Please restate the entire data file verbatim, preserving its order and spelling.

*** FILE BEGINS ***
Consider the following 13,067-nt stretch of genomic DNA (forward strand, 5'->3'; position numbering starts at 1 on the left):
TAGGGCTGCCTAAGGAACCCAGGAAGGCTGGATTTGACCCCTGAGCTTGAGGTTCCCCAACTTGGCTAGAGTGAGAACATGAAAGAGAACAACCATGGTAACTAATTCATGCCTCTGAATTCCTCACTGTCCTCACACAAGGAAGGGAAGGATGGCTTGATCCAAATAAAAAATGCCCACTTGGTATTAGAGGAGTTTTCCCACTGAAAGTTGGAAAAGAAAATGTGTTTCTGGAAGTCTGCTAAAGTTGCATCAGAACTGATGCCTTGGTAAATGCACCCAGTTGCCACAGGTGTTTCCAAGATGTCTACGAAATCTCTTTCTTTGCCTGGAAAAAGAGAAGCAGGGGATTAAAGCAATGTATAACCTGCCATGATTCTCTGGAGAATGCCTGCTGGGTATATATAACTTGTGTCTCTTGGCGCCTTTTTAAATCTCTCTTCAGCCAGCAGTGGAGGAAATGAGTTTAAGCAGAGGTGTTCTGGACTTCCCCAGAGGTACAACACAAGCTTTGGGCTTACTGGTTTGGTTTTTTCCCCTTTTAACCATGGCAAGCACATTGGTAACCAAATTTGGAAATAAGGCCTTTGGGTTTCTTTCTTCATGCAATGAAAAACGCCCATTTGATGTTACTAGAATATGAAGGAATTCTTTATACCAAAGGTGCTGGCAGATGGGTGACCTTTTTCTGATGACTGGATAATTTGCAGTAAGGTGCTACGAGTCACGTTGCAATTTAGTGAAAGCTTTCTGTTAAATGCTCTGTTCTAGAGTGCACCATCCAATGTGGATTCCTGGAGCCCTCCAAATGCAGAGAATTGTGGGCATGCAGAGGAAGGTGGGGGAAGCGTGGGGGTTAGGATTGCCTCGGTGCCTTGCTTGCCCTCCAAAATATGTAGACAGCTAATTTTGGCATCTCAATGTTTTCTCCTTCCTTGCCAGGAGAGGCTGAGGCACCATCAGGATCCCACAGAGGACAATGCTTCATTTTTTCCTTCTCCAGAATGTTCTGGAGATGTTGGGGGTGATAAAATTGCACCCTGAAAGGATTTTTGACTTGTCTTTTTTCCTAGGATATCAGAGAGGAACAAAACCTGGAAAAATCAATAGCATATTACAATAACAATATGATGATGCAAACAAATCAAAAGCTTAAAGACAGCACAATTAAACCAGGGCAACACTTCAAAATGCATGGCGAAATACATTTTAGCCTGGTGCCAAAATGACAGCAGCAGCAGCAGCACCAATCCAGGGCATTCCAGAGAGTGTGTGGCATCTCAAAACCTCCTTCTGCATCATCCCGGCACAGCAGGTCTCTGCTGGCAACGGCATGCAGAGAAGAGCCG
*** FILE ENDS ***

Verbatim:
Consider the following 13,067-nt stretch of genomic DNA (forward strand, 5'->3'; position numbering starts at 1 on the left):
TAGGGCTGCCTAAGGAACCCAGGAAGGCTGGATTTGACCCCTGAGCTTGAGGTTCCCCAACTTGGCTAGAGTGAGAACATGAAAGAGAACAACCATGGTAACTAATTCATGCCTCTGAATTCCTCACTGTCCTCACACAAGGAAGGGAAGGATGGCTTGATCCAAATAAAAAATGCCCACTTGGTATTAGAGGAGTTTTCCCACTGAAAGTTGGAAAAGAAAATGTGTTTCTGGAAGTCTGCTAAAGTTGCATCAGAACTGATGCCTTGGTAAATGCACCCAGTTGCCACAGGTGTTTCCAAGATGTCTACGAAATCTCTTTCTTTGCCTGGAAAAAGAGAAGCAGGGGATTAAAGCAATGTATAACCTGCCATGATTCTCTGGAGAATGCCTGCTGGGTATATATAACTTGTGTCTCTTGGCGCCTTTTTAAATCTCTCTTCAGCCAGCAGTGGAGGAAATGAGTTTAAGCAGAGGTGTTCTGGACTTCCCCAGAGGTACAACACAAGCTTTGGGCTTACTGGTTTGGTTTTTTCCCCTTTTAACCATGGCAAGCACATTGGTAACCAAATTTGGAAATAAGGCCTTTGGGTTTCTTTCTTCATGCAATGAAAAACGCCCATTTGATGTTACTAGAATATGAAGGAATTCTTTATACCAAAGGTGCTGGCAGATGGGTGACCTTTTTCTGATGACTGGATAATTTGCAGTAAGGTGCTACGAGTCACGTTGCAATTTAGTGAAAGCTTTCTGTTAAATGCTCTGTTCTAGAGTGCACCATCCAATGTGGATTCCTGGAGCCCTCCAAATGCAGAGAATTGTGGGCATGCAGAGGAAGGTGGGGGAAGCGTGGGGGTTAGGATTGCCTCGGTGCCTTGCTTGCCCTCCAAAATATGTAGACAGCTAATTTTGGCATCTCAATGTTTTCTCCTTCCTTGCCAGGAGAGGCTGAGGCACCATCAGGATCCCACAGAGGACAATGCTTCATTTTTTCCTTCTCCAGAATGTTCTGGAGATGTTGGGGGTGATAAAATTGCACCCTGAAAGGATTTTTGACTTGTCTTTTTTCCTAGGATATCAGAGAGGAACAAAACCTGGAAAAATCAATAGCATATTACAATAACAATATGATGATGCAAACAAATCAAAAGCTTAAAGACAGCACAATTAAACCAGGGCAACACTTCAAAATGCATGGCGAAATACATTTTAGCCTGGTGCCAAAATGACAGCAGCAGCAGCAGCACCAATCCAGGGCATTCCAGAGAGTGTGTGGCATCTCAAAACCTCCTTCTGCATCATCCCGGCACAGCAGGTCTCTGCTGGCAACGGCATGCAGAGAAGAGCCG